Since we’re pillaging day-old, and staler, newspapers, it behooves us to report that the local Archdiocese of the Catholic Church, after a process which Archbishop Roberto González Nieves (no relation to Marysol, we hope) describes as “discerning,” is “inclined to think” that there is something fishy about the so-called stigmata appearing about the body of a young man who has apparently convinced some people in the Carolina vicinity that he’s the Second Coming, or something just as good. We’re not sure that anyone actually complained to authorities about this obvious swindle, but the Archdiocese nonetheless launched a wide-ranging, several-months-long investigation, and was able to report, finally, that the man had probably seen Mel Gibson’s bloody, anti-Semitic lash-fest, “The Passion,” one too many times and likely inflicted the damage on himself. Good job Church dicks!
Coming pleasantly back to Earth, let me just mention that the guanábana sugar cone at King’s Cream is so sublime, any attempt on my part to describe it would be rank profanation. This is not your seventeen percent butter fat, slather-it-directly-on-your- thighs, creamy-as-a-wet-dream product, but more sorbetty stuff, chunky with fruit bits or whatever. María and her intrepid crew sling it like galley slaves from dawn to the midnight hour, in their Spartan but sweet little hidey-hole opposite the cathedral and the Bombero’s Museum, proving that Ponce may be Ponce, but not always, and not in every way.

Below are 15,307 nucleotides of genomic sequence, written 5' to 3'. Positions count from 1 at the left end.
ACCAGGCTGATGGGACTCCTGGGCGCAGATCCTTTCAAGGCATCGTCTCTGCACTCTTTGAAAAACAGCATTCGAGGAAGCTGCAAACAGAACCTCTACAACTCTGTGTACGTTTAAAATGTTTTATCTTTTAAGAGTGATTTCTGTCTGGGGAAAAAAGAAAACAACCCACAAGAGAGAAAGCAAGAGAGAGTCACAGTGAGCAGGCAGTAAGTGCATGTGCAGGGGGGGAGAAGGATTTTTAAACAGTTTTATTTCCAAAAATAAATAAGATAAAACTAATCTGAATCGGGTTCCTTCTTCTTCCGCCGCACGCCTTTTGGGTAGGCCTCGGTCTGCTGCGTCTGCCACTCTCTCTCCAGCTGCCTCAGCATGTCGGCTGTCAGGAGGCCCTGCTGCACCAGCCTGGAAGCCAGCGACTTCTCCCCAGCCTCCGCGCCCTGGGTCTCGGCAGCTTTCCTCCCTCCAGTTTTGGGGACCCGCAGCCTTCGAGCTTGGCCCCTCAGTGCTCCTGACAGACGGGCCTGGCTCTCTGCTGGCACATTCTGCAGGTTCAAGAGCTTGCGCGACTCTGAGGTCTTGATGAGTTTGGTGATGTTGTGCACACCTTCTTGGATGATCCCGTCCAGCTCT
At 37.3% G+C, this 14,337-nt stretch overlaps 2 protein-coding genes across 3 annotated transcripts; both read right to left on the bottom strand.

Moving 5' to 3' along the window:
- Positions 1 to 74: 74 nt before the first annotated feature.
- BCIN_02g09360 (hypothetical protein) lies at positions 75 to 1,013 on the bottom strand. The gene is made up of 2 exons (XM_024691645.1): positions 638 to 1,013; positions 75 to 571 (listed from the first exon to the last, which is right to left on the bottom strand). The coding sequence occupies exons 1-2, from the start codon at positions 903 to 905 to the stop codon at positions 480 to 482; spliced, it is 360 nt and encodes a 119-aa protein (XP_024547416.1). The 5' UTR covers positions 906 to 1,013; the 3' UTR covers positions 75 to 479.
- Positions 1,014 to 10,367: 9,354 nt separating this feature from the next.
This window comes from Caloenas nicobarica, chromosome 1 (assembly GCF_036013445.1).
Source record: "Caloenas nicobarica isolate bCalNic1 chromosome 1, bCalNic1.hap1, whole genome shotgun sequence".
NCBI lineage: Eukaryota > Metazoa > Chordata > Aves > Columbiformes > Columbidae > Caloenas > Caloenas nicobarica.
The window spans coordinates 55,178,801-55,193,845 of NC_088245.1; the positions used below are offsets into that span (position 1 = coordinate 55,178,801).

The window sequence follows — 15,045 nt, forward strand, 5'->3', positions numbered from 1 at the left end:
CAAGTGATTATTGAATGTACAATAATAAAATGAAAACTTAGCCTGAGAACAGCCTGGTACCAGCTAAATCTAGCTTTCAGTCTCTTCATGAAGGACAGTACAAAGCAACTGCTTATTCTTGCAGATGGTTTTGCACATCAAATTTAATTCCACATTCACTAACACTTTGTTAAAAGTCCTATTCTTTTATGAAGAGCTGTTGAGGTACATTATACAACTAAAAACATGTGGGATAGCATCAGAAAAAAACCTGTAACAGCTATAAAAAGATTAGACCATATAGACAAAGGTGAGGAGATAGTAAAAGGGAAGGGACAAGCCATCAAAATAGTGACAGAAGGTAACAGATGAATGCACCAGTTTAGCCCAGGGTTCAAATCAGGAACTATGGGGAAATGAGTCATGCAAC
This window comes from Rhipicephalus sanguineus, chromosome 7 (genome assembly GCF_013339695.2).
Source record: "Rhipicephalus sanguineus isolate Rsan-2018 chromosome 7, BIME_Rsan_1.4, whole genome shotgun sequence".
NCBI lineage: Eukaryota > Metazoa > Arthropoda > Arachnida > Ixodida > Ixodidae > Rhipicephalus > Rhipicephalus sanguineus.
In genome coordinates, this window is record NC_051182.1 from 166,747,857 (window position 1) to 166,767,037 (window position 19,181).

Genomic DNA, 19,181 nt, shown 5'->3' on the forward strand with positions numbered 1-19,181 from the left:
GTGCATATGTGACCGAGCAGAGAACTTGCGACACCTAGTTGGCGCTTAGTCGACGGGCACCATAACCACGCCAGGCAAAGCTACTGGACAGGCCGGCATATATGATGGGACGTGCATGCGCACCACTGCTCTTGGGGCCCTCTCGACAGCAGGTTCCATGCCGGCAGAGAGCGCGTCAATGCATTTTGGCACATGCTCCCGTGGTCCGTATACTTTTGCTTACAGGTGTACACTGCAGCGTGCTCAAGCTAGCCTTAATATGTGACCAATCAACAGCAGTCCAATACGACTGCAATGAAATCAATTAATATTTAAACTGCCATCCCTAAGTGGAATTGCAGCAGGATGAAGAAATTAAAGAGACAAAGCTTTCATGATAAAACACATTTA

I’ll admit to another exception to the rule: Museo de la Historia de Ponce. The museum’s director, Jorge Alberto Figueroa Irizarry, must be one of the hardest-working hombres south of San Juan. I see him everywhere, at all hours. He’s the overseer of a gorgeously restored neoclassical dwelling on Calle Isabel which houses a series of breezy but highly instructive histories of the area and the island. It’s an ideal place to visit in the scorching heat of the afternoon.
Within the museum’s mercifully air-conditioned confines you’ll see the expected native musical instruments and vejigante masks, vitrines displaying milk bottles, souvenir scarves, notary stamps, and suchlike, and several really impressive dioramas. But the appeal is actually quite bookish, and much of what’s told reveals itself though plentiful wall texts, original newspaper clippings, and reproductions of old photographs and documents. Each part of the house offers a different efficient little exposition: native fauna, the origins and abolition of slavery here, the island’s bewildering political mutations, who’s who in music, and my fave corner, the most notorious habitués of the plaza: Cachaco, Juana la loca, and the fitfully snoozing Juan Ortiz, décano de los limpiabotas, among others.
I suppose it would be fitting, in an O’Henry sort of way, for the relentlessly carping editor of Rotund World to end up as a quaint, ghostly image in Ponce’s Museo de la Historia, caught napping by the fountain while vengeful borinquen pigeons merengue on his wispy skull. “A Don Joel,” the caption reads, “No le gustaba Ponce mucho.”
The museum’s address is Calle Isabel #49, 51, y 53, a place you’ve probably noticed in all its belle époque glory. Phone 787-844-7071. It’s open every day except Tuesday, from nine in the morning until five.